Last season after seven games, the running back tandem of Ladell Betts and Portis had combined for 20 receptions. This season, Betts and Portis have 38 catches.
"The emphasis has been a review of the season up to now and the things that we want to correct, and then redefining offensively where we want to go and the things we want to major in over the next nine weeks," Gibbs said. "That's really where we are right now."
Some of the coaches dislike overall statistical comparisons. They say monitoring the rhythm of a football game, of action and reaction, is more accurate. Too many times, the Redskins have given up a big play or a score and have not responded positively. They've allowed the action to be taken to them instead of forcing it.
Worse has been the backbreaking nature of opposing teams' scoring drives in all five losses. Leading 13-9 against Minnesota on Sept. 11, the Redskins yielded an eight-play, 56-yard touchdown drive on the Vikings' first second-half possession. Brunell was intercepted near the goal line against Dallas a week later, and the Cowboys responded with a 99-yard touchdown drive to break open the game. On Oct. 8, the Giants broke open a 9-3 game with a bruising, 15-play touchdown drive to open the second half of what would become a 19-3 New York win.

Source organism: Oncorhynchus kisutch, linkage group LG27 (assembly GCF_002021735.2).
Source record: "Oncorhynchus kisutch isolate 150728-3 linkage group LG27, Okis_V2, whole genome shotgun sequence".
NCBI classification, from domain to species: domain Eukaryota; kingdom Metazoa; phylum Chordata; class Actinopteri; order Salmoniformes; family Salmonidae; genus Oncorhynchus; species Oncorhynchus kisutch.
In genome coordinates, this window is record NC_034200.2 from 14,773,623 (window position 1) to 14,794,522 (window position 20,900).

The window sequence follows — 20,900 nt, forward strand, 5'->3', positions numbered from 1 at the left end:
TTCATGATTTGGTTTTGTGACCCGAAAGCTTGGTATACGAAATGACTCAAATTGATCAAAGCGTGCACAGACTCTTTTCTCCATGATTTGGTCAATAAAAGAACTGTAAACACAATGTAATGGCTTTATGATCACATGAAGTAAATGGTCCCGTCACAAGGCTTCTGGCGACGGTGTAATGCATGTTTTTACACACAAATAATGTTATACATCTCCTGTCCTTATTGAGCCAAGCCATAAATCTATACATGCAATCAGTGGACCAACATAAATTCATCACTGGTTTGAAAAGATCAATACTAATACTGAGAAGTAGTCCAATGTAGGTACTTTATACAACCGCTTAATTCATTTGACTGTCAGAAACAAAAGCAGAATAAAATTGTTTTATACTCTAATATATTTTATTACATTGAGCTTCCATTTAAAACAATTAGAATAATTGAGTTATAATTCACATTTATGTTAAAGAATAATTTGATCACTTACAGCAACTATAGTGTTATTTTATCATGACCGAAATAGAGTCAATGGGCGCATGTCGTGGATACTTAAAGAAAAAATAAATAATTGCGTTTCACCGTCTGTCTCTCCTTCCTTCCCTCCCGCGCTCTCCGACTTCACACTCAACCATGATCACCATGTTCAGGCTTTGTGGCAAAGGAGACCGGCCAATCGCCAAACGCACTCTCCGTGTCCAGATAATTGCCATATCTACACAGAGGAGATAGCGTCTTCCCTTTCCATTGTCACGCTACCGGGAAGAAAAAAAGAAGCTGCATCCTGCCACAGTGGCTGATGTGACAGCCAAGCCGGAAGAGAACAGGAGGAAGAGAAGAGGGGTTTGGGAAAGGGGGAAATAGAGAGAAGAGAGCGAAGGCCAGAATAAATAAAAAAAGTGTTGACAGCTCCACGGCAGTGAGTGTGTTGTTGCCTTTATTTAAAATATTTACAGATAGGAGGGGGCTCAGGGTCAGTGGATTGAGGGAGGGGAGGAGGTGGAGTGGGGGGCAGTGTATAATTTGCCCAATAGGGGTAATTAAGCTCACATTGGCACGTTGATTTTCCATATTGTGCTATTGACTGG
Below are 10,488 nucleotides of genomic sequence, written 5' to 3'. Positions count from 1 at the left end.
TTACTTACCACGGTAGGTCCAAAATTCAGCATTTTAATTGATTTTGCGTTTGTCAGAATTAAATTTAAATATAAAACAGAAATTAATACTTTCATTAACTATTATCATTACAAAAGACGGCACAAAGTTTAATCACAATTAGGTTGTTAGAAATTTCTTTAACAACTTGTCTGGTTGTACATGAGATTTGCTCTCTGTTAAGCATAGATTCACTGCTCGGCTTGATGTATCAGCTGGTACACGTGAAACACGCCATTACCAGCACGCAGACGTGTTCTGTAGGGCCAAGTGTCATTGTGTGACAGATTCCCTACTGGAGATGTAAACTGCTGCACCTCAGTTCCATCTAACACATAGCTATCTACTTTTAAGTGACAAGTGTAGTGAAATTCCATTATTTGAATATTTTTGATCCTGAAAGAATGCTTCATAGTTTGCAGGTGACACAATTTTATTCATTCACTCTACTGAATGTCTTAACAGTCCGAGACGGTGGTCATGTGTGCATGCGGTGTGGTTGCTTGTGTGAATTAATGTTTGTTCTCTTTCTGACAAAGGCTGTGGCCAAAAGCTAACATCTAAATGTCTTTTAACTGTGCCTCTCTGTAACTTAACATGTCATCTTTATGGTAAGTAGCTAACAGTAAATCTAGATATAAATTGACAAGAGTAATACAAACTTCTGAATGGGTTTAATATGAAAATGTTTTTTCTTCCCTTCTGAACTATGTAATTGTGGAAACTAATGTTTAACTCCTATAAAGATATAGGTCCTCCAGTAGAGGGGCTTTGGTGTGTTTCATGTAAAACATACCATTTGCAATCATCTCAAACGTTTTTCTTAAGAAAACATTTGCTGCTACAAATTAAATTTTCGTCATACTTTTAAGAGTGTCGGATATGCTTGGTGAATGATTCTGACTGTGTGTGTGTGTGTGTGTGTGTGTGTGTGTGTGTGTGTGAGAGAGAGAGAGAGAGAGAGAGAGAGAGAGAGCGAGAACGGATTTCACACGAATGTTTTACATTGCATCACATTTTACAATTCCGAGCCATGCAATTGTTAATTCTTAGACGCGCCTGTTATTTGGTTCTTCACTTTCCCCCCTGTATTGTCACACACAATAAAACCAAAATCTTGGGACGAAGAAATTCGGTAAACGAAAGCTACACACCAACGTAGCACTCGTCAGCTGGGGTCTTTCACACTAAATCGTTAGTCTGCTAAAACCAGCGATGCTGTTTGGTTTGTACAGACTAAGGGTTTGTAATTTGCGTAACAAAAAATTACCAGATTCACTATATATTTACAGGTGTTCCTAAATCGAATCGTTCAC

On the first drive of the second half against Tennessee the following week, the Redskins, leading 14-13, punted after failing to get a first down on three plays, and the Titans immediately engineered a 10-play, 74-yard touchdown drive. And Sunday in Indianapolis, the Redskins led 14-13 at halftime but gave up touchdowns on each of the Colts' first three second-half possessions.
The Giants did not punt in the first half against the Redskins, and the Colts did not punt in the second half on Sunday.
Over 16 regular season games in 2005, the Redskins yielded only one touchdown on an opening drive and produced three interceptions. It was the kind of the statistic that energized both assistant head coach-defense Gregg Williams and his players going into this season. It underscored that they believed the personality of the team was defensive in nature, capable of changing the tenor of a game even when the offense wasn't on the field.
This season, the defense has been bullied. In 16 games last season, the Redskins gave up 52 drives that resulted in points. Only 11 of those drives lasted 10 plays or more. This season, after only seven games, the defense has given up 34 scoring drives, 13 of them lasting 10 plays or more.
"It's a matter of consistency," said Joe Bugel, assistant head coach-offense. "You sit down and look at the film and numerically, it might all look the same, but the difference is the effect those plays had on the game, at that time. A play here, a play there and we're back in it. But you have to make those plays happen."